What Treatments Are Available for Whiplash?

 
If you’ve seen someone whose neck was immobilized by a thick foam collar, it’s likely that unfortunate person suffered a whiplash. But in recent years, the Cleveland Clinic and other expert organizations indicate it’s now considered more effective to limit the use of such cervical collars to just the first few days following a whiplash injury — it’s believed that wearing a collar too long can weaken neck muscles and ultimately delay healing. Other forms of recommended whiplash treatment can help relieve pain and promote recovery. They include applying cold packs or heating pads, taking over-the-counter medications to reduce pain and inflammation, undergoing physical therapy to stretch neck muscles and relieve pain, and even seeking out chiropractic manipulation or massage treatment. In more severe cases, the Mayo Clinic also recommends possibly using prescription pain medications.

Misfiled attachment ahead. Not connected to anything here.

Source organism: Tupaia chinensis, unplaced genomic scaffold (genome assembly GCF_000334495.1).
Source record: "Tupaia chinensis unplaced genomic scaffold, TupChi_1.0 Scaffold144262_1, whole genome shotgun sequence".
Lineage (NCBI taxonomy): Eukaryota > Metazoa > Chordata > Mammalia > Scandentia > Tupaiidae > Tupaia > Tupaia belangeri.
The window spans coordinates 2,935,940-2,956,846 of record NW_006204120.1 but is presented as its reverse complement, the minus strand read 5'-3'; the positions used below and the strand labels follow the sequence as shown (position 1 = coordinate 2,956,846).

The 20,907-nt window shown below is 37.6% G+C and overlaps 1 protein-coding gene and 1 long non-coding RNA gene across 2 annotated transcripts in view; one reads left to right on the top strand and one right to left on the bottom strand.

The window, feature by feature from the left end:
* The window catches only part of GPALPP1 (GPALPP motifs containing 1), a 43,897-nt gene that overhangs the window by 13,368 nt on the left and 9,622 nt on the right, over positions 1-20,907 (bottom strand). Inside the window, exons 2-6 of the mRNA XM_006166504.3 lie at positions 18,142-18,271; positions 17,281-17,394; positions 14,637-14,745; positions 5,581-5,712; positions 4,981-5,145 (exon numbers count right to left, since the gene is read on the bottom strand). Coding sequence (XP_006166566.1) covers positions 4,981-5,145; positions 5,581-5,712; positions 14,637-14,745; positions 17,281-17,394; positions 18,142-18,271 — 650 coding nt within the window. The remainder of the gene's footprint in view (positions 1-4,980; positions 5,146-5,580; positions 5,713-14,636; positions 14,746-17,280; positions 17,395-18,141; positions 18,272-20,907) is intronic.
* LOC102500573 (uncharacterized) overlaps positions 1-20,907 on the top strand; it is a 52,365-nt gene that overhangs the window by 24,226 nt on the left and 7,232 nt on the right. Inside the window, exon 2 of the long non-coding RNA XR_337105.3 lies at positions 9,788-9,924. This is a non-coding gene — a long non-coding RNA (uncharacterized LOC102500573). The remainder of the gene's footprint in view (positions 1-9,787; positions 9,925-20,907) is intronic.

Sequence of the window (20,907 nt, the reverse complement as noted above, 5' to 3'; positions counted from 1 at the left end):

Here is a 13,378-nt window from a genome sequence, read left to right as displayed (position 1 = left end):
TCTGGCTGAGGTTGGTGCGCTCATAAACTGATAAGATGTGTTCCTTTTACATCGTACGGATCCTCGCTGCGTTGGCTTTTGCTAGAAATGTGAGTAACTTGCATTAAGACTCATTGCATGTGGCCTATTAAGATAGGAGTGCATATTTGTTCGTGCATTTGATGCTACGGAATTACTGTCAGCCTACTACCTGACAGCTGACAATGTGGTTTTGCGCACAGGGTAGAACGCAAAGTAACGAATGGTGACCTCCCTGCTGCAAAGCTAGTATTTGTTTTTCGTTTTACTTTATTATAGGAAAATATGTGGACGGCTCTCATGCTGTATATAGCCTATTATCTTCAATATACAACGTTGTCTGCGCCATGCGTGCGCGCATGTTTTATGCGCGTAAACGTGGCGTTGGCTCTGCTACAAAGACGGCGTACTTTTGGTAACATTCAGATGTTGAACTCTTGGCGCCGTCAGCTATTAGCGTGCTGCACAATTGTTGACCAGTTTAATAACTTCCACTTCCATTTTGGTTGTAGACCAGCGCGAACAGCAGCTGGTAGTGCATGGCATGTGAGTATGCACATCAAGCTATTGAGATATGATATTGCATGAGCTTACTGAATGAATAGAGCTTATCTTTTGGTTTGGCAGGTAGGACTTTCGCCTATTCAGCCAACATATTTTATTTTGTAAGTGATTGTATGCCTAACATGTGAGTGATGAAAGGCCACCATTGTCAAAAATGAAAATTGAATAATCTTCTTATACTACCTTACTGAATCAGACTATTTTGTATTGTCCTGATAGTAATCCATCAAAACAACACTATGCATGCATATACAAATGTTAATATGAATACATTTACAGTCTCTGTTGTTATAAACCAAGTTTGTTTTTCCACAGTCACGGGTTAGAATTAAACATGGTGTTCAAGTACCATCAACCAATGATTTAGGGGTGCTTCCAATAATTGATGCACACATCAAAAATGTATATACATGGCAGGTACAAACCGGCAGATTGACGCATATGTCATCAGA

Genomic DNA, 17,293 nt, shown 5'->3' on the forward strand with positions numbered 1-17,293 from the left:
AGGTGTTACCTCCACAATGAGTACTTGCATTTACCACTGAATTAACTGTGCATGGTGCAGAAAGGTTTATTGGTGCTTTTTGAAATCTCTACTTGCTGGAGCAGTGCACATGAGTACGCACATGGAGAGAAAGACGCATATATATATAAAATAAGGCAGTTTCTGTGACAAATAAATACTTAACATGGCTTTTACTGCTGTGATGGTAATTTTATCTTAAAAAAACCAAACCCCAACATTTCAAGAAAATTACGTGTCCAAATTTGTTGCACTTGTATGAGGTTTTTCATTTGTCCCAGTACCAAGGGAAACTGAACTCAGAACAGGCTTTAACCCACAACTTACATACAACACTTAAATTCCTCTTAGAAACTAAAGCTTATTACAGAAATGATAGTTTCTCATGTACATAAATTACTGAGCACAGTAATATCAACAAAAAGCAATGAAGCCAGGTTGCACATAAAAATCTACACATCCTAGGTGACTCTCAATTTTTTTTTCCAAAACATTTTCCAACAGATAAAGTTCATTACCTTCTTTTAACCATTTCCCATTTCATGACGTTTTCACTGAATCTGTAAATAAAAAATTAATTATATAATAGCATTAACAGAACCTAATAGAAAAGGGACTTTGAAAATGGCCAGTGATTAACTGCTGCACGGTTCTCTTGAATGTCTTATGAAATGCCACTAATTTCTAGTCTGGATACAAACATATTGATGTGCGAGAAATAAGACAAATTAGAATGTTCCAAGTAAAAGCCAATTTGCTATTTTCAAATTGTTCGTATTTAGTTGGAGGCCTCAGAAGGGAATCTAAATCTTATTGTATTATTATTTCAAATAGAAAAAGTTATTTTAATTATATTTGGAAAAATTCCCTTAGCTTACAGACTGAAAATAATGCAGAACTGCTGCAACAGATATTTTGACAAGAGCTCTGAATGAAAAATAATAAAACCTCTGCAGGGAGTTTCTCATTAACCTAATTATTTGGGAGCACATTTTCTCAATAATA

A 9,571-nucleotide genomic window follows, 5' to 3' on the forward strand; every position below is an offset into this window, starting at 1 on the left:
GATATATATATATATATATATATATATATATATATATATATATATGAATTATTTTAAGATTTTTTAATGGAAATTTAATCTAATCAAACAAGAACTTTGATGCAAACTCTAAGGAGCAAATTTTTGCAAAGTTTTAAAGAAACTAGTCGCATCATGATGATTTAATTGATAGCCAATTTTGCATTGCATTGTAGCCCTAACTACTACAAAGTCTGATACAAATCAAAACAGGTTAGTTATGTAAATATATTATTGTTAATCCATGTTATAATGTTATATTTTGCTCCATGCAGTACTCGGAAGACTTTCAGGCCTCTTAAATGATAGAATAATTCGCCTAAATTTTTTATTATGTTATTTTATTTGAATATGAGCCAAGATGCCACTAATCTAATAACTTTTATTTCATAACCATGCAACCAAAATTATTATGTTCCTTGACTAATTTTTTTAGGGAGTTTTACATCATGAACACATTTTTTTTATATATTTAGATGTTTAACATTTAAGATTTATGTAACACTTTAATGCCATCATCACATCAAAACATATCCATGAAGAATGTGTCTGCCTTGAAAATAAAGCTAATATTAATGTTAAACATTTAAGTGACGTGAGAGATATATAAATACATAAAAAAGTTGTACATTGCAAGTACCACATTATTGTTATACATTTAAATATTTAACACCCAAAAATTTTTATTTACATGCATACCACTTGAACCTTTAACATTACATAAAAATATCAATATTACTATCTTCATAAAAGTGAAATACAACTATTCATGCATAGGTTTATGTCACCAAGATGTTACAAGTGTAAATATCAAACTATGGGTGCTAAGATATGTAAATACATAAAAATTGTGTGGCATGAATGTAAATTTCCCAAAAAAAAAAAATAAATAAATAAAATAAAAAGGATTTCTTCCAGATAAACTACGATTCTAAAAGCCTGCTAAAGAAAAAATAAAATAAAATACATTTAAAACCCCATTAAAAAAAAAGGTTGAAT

How Long Does It Take for Whiplash to Heal?

 
Sadly, the answer can range from weeks, to months, to many years. Depending on the extent of the damage, whiplash symptoms can even persist for a lifetime. Because we’re all different, and each accident is unique, it’s nearly impossible to predict how long whiplash pain can linger. However, in most cases, whiplash symptoms typically begin to subside in a matter of a few weeks. The Mayo Clinic indicates that the more severe the injuries appeared to be at the onset of the accident, the longer they tend to last. Chronic, whiplash-related pain also seems to be closely related to injuries that resulted from higher speeds or were complicated by other spinal injuries, old age, or previous experiences with whiplash.

Can I Sue for a Whiplash Injury?